As the setting to begin explaining what he does, Martin Wattenberg, the computer scientist and mathematician, has chosen a room at Boston’s Institute of Contemporary Art filled with more than 1 million plastic cups.
“Individually,” Wattenberg said, “the cups are boring and meaningless. But when combined together with an interesting method, it does something profound.” In this case, the artist Tara Donovan has used an algorithm to stack the cups in such a way that, when viewed en masse, they create a topographical model of a whimsical canyon that is so stunning that it’s hard to remember that all you’re looking at is a bunch of boring and meaningless 21-centiliter plastic cups.
This, Wattenberg says, is what he does with data. He works in data visualization, a discipline that is usually associated with number-crunching scientists. But Wattenberg has focused on visual explorations of culturally significant data — everything from baby name popularity to the history of the edits on the Wikipedia article about abortion — to create images that are both instantly illuminating and museum-quality beautiful.
His visualizations have been shown at the Boston Museum of Modern Art and, beginning next week, will be the featured exhibition for a two-month installation on outdoor screens in Harvard Square that are part of the Cambridge-based Lumen Eclipse public art project.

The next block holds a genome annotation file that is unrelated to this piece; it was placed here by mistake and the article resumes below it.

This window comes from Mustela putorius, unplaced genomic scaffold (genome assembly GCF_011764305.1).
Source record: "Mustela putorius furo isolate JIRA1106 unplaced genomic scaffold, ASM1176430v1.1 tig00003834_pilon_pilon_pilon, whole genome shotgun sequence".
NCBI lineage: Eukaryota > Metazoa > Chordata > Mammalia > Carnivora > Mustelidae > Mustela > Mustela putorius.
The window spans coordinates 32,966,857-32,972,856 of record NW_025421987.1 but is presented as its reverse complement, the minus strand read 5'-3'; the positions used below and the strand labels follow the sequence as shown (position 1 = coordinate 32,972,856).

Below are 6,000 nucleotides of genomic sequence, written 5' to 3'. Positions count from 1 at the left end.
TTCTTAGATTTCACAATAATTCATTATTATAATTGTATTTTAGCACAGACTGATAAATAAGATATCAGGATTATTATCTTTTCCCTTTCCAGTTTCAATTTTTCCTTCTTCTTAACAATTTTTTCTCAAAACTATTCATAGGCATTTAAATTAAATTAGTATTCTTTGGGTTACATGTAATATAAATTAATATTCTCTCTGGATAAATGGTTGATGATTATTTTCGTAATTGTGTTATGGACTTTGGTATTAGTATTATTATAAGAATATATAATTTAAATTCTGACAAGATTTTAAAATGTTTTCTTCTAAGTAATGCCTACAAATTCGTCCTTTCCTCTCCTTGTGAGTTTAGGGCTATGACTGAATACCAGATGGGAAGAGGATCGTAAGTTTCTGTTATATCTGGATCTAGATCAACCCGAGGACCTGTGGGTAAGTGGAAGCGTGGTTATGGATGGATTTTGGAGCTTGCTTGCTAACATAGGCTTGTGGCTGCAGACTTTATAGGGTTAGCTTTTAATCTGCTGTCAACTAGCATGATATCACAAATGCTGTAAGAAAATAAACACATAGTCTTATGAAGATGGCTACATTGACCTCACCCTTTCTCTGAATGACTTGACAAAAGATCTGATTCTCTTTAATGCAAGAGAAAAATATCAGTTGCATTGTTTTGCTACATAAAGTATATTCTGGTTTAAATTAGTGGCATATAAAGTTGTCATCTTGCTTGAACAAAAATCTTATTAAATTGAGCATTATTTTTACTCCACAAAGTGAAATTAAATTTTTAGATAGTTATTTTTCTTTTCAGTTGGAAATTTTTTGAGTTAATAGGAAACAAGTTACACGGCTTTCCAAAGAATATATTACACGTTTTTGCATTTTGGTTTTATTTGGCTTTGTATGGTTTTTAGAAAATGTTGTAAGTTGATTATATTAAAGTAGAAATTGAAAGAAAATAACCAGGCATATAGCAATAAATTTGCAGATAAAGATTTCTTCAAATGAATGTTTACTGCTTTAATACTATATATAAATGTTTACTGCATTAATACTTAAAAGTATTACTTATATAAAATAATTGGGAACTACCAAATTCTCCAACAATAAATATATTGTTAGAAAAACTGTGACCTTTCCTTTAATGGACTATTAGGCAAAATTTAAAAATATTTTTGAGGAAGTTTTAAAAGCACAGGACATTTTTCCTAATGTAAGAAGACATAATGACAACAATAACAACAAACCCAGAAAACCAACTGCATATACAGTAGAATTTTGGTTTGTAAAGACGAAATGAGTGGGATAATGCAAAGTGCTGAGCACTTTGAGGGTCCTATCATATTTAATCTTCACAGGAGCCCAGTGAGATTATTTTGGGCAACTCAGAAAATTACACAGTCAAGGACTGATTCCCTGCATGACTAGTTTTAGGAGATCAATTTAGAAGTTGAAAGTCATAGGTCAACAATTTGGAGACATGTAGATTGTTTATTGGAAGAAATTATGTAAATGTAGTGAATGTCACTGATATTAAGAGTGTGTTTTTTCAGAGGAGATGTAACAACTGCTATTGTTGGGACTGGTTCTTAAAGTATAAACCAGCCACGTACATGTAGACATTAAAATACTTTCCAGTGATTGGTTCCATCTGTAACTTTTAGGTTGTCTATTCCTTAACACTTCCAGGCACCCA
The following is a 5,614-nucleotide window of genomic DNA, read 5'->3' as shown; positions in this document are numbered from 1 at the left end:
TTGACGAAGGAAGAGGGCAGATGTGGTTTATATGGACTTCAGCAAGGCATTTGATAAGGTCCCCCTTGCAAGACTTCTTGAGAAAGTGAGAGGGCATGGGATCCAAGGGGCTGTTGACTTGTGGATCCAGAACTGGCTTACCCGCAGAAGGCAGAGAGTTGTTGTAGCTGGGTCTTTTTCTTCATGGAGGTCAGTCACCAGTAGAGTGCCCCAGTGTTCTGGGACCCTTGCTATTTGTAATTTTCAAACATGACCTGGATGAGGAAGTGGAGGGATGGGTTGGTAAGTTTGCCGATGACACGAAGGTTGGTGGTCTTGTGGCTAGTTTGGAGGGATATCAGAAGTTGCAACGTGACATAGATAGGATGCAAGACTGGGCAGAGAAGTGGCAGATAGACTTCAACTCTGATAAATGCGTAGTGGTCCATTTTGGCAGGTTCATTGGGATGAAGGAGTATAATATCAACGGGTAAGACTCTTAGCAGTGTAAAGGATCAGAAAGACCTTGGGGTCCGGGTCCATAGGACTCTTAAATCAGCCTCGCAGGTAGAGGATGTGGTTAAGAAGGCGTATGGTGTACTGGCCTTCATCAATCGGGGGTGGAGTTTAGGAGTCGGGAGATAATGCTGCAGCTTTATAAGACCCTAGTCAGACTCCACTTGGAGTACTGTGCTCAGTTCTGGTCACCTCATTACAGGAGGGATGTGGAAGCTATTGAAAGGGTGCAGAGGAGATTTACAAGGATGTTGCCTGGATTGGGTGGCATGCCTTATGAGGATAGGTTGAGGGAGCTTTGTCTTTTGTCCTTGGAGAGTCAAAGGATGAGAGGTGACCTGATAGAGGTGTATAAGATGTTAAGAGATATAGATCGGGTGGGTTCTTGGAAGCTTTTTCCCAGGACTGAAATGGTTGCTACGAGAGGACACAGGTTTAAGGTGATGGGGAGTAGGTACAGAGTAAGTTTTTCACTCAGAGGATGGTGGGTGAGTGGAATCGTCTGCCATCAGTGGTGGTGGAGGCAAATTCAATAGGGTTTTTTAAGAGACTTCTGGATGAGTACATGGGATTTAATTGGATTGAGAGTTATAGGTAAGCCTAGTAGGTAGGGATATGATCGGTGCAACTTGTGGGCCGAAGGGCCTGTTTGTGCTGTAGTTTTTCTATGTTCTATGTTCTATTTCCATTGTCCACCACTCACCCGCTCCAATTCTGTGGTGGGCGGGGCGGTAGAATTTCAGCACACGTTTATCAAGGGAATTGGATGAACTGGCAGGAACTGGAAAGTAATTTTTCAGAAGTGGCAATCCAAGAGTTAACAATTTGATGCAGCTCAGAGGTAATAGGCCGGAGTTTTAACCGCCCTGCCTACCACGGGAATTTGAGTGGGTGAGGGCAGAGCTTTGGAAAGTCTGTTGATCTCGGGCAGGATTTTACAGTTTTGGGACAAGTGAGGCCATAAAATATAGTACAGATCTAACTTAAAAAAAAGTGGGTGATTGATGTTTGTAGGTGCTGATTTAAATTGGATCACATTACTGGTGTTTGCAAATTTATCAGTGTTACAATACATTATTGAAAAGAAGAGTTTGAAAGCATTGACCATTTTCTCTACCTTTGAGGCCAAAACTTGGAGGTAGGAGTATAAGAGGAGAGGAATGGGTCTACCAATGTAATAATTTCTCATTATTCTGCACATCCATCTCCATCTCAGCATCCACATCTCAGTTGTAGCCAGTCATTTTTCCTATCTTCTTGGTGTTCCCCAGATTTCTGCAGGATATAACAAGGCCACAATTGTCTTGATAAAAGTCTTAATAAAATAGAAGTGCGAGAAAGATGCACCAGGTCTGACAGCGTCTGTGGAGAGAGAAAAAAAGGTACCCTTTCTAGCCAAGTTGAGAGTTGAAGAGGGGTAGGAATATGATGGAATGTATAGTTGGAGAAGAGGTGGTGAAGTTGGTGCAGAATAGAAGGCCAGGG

Wattenberg, 38, said he thought about nothing but math until he was in his mid-20s, but in the final year of studying for his doctorate in mathematics at the University of California, Berkeley, he fell in love with the potential of the Internet (which was still in its training wheels phase). So instead of pursuing a traditional academic track, he moved to New York to look for a job with a media company, and landed at Smart Money.
It was there that he got hooked on using graphics and interactivity to create new ways of seeing information, and helped create the influential “Map of the Market,” which provided a simple color overview of the health of the financial markets. Green was good, red was bad; lately, the page has been awfully red.
In 2002, he moved to Massachusetts to become a founding manager of IBM’s Visual Communication Lab in Cambridge, and he began exploring the emotional potential of data visualization. “The traditional approach to visualization in science and business is to create something transparent and neutral — a telescope with clear glass,” he said as he roamed through the ICA exhibit. “But for an emotional approach, or an artistic approach, you want to bring a point of view. Not all data is interesting. The art is pointing the telescope at the right set of data.”
An important moment in his career happened somewhat inadvertently, when his wife, Laura, got pregnant with their second child. “When we were choosing a name, I would propose them and then she would go to the Social Security Web site and get stats for names and then create graphs showing me what names were getting too popular.” This back in forth eventually led her to write a book, 2005’s The Baby Name Wizard, and Wattenberg created an interactive visualization for her Web site that charted name popularity over time. The tool became hugely popular, and made him start thinking about visualization in a new way: as a group collaboration.